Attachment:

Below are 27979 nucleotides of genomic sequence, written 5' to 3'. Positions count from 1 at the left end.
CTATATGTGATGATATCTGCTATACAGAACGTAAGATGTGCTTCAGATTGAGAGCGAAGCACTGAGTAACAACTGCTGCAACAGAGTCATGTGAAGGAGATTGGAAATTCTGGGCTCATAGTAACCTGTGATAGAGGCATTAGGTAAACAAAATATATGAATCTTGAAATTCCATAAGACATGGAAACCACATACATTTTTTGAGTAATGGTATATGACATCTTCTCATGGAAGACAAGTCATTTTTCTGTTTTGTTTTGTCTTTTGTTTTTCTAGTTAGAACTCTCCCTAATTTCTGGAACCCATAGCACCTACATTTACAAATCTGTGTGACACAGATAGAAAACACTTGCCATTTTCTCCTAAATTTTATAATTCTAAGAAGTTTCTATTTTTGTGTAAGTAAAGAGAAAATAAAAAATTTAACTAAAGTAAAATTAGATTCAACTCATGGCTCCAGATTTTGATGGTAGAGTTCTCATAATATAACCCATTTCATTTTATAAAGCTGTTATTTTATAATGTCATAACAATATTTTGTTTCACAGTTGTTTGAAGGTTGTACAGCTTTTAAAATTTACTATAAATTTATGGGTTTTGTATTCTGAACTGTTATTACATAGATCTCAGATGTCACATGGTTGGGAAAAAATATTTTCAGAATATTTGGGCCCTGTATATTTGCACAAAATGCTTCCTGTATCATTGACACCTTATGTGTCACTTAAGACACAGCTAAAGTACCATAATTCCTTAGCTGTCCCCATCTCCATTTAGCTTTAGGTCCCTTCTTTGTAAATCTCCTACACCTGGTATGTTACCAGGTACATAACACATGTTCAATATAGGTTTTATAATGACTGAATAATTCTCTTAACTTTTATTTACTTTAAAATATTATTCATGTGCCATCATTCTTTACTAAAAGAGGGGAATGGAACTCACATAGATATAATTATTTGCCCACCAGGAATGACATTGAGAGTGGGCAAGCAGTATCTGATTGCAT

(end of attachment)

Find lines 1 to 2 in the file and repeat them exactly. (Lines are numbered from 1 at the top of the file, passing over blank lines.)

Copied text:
Below are 27979 nucleotides of genomic sequence, written 5' to 3'. Positions count from 1 at the left end.
CTATATGTGATGATATCTGCTATACAGAACGTAAGATGTGCTTCAGATTGAGAGCGAAGCACTGAGTAACAACTGCTGCAACAGAGTCATGTGAAGGAGATTGGAAATTCTGGGCTCATAGTAACCTGTGATAGAGGCATTAGGTAAACAAAATATATGAATCTTGAAATTCCATAAGACATGGAAACCACATACATTTTTTGAGTAATGGTATATGACATCTTCTCATGGAAGACAAGTCATTTTTCTGTTTTGTTTTGTCTTTTGTTTTTCTAGTTAGAACTCTCCCTAATTTCTGGAACCCATAGCACCTACATTTACAAATCTGTGTGACACAGATAGAAAACACTTGCCATTTTCTCCTAAATTTTATAATTCTAAGAAGTTTCTATTTTTGTGTAAGTAAAGAGAAAATAAAAAATTTAACTAAAGTAAAATTAGATTCAACTCATGGCTCCAGATTTTGATGGTAGAGTTCTCATAATATAACCCATTTCATTTTATAAAGCTGTTATTTTATAATGTCATAACAATATTTTGTTTCACAGTTGTTTGAAGGTTGTACAGCTTTTAAAATTTACTATAAATTTATGGGTTTTGTATTCTGAACTGTTATTACATAGATCTCAGATGTCACATGGTTGGGAAAAAATATTTTCAGAATATTTGGGCCCTGTATATTTGCACAAAATGCTTCCTGTATCATTGACACCTTATGTGTCACTTAAGACACAGCTAAAGTACCATAATTCCTTAGCTGTCCCCATCTCCATTTAGCTTTAGGTCCCTTCTTTGTAAATCTCCTACACCTGGTATGTTACCAGGTACATAACACATGTTCAATATAGGTTTTATAATGACTGAATAATTCTCTTAACTTTTATTTACTTTAAAATATTATTCATGTGCCATCATTCTTTACTAAAAGAGGGGAATGGAACTCACATAGATATAATTATTTGCCCACCAGGAATGACATTGAGAGTGGGCAAGCAGTATCTGATTGCAT